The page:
Nearly half the population is struggling
Australian Bureau of Statistics research on adult literacy makes it clear that many adults are struggling with literacy. People at literacy level 1 or 2 don’t really have enough literacy skills to cope with the complex demands of modern life (details here). Here’s how Australians scored:
Curriculum quality issues
As a university student in the 1980s, I volunteered at an adult literacy program. I recently threw out a few of the teaching materials I’d kept from that time, which made me realise why I didn’t enjoy the experience or choose to continue.
The program was well-meaning, but vague and unstructured, and based firmly on Whole Language principles, whereas students were much more likely to have needed to have the sounds and spellings of English to be broken down for them and taught explicitly and systematically. So the learners didn’t learn a lot, we mostly just wasted time.
Finding a good synthetic phonics program suitable for adults
Click here for my list of synthetic phonics-type literacy catch-up programs which are suitable for adults.
In particular, I’d recommend:
- That Reading Thing
- Phonics Resources for Older Learners. Click here for sample pages.
- Sound Out Chapter Books and Workbooks (US)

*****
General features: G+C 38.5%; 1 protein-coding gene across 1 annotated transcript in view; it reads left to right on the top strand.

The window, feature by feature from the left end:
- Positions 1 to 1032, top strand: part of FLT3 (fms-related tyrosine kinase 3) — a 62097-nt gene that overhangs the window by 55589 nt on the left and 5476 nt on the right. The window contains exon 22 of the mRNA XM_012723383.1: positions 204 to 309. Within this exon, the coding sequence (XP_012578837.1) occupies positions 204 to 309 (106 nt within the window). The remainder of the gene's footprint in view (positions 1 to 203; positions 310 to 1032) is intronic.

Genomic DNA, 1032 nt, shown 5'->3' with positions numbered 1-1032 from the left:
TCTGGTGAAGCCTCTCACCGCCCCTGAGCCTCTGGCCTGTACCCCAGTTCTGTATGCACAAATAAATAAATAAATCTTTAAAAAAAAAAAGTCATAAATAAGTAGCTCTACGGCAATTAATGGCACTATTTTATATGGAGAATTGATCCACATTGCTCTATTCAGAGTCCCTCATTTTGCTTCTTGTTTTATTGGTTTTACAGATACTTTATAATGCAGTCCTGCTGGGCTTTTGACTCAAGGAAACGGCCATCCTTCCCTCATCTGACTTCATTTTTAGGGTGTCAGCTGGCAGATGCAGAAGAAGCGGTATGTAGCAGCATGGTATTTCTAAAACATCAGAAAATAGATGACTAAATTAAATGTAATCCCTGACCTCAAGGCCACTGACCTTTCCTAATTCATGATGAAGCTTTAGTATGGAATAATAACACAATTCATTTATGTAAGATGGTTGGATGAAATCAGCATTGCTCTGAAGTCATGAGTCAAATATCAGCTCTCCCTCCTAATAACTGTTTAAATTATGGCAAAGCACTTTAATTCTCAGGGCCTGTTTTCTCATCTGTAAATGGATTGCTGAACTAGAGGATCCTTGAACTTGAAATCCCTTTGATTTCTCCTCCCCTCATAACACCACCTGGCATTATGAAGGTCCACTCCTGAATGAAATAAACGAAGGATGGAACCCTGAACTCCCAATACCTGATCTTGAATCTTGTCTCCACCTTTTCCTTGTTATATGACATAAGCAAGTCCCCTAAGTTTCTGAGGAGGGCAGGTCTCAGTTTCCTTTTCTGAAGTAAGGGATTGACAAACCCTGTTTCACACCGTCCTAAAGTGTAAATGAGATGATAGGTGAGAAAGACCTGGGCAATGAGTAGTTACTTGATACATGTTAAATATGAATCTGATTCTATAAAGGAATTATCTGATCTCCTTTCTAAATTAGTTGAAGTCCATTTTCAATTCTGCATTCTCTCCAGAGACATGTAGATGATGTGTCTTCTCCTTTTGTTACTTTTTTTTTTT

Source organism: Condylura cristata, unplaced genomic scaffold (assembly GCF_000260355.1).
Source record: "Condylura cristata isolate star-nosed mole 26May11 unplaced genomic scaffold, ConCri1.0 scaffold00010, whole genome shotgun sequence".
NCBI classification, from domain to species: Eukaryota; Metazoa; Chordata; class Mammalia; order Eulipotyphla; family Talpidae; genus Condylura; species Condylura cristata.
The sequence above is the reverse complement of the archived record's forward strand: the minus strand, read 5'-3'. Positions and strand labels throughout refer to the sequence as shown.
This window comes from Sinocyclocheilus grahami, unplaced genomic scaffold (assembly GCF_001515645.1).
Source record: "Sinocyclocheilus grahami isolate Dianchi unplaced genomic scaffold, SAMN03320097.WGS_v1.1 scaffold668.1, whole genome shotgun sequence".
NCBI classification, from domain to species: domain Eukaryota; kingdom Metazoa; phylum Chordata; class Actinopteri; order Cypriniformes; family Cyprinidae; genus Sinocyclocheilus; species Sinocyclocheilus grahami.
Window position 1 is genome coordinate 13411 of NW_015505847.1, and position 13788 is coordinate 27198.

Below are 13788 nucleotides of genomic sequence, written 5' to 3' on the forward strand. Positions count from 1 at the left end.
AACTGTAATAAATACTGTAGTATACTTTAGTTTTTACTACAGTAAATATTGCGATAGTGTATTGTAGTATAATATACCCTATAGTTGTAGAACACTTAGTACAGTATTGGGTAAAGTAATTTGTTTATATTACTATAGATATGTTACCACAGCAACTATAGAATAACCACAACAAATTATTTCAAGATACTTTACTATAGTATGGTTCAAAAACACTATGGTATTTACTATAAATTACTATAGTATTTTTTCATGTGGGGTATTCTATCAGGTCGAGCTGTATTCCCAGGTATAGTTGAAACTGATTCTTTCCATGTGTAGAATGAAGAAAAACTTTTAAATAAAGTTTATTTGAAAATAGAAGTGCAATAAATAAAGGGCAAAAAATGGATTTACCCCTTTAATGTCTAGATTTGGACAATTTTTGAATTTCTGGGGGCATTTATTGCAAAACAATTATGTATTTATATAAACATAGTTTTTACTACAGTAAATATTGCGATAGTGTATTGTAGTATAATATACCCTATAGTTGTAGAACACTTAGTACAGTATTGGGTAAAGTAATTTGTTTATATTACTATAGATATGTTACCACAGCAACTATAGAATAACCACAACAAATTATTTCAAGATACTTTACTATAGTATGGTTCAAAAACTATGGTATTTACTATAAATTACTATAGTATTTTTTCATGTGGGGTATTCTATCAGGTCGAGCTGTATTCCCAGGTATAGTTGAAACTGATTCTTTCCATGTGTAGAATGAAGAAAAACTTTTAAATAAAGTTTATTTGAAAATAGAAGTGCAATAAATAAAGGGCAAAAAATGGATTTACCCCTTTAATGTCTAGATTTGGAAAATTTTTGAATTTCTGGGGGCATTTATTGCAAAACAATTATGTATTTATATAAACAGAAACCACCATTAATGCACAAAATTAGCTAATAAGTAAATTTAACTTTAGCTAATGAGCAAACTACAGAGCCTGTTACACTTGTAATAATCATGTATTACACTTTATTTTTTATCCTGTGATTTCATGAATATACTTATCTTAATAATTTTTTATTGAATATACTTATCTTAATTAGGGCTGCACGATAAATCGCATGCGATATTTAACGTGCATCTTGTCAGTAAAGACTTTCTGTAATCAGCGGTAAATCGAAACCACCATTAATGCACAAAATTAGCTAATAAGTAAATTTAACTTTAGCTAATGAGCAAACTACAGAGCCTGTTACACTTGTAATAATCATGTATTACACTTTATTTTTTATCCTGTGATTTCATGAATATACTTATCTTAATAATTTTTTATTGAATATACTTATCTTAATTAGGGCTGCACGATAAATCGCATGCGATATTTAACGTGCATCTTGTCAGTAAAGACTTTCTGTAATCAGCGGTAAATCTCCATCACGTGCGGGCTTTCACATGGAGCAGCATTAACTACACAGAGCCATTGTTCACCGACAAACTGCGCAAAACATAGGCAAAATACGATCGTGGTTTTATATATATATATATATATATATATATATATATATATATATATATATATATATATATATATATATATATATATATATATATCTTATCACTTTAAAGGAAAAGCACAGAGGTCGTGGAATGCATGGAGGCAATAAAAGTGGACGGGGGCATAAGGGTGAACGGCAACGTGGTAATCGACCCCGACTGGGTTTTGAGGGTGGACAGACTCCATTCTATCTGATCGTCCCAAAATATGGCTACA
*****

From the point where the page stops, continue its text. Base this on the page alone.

- The Rip Rap books from Cumquatmay in Tasmania might interest and suit some adults.
- Toe by Toe (UK, uses a buddy system, I got my copy from DSF in Perth).
My own Spelfabet materials are also intended for use in teaching phonemic awareness, spelling patterns and word structure to learners of any age.
Where are the Synthetic Phonics courses for adults?
If you go into Google and pretend to be a not very literate adult and try to search for help with spelling and reading, most of what comes up doesn’t look a lot different from the program I volunteered with all those years ago, basically Whole Language programs.
The 2011 National Foundation Skill Strategy for Adults set a clear and ambitious target for improving the ABS stats on adult literacy, but when I opened it up and did a search through the document for the word “phonics”, it wasn’t there. Given that we know that most people who struggle with literacy have either poor phonemic awareness, poor spelling pattern knowledge, or both, that’s a bit of a worry.
The Skills for Education and Employment program provides free training, but phonics doesn’t seem to get a mention in this either.
Maybe neighbourhood houses or other providers of literacy training are out there doing super-duper, explicit, systematic, synthetic phonics, but just not bragging about it. If anyone knows of providers who are, please let me know about them via firstname.lastname@example.org. Likewise if anyone in the adult literacy sector wants to talk about teaching methods and resources, I’m all ears.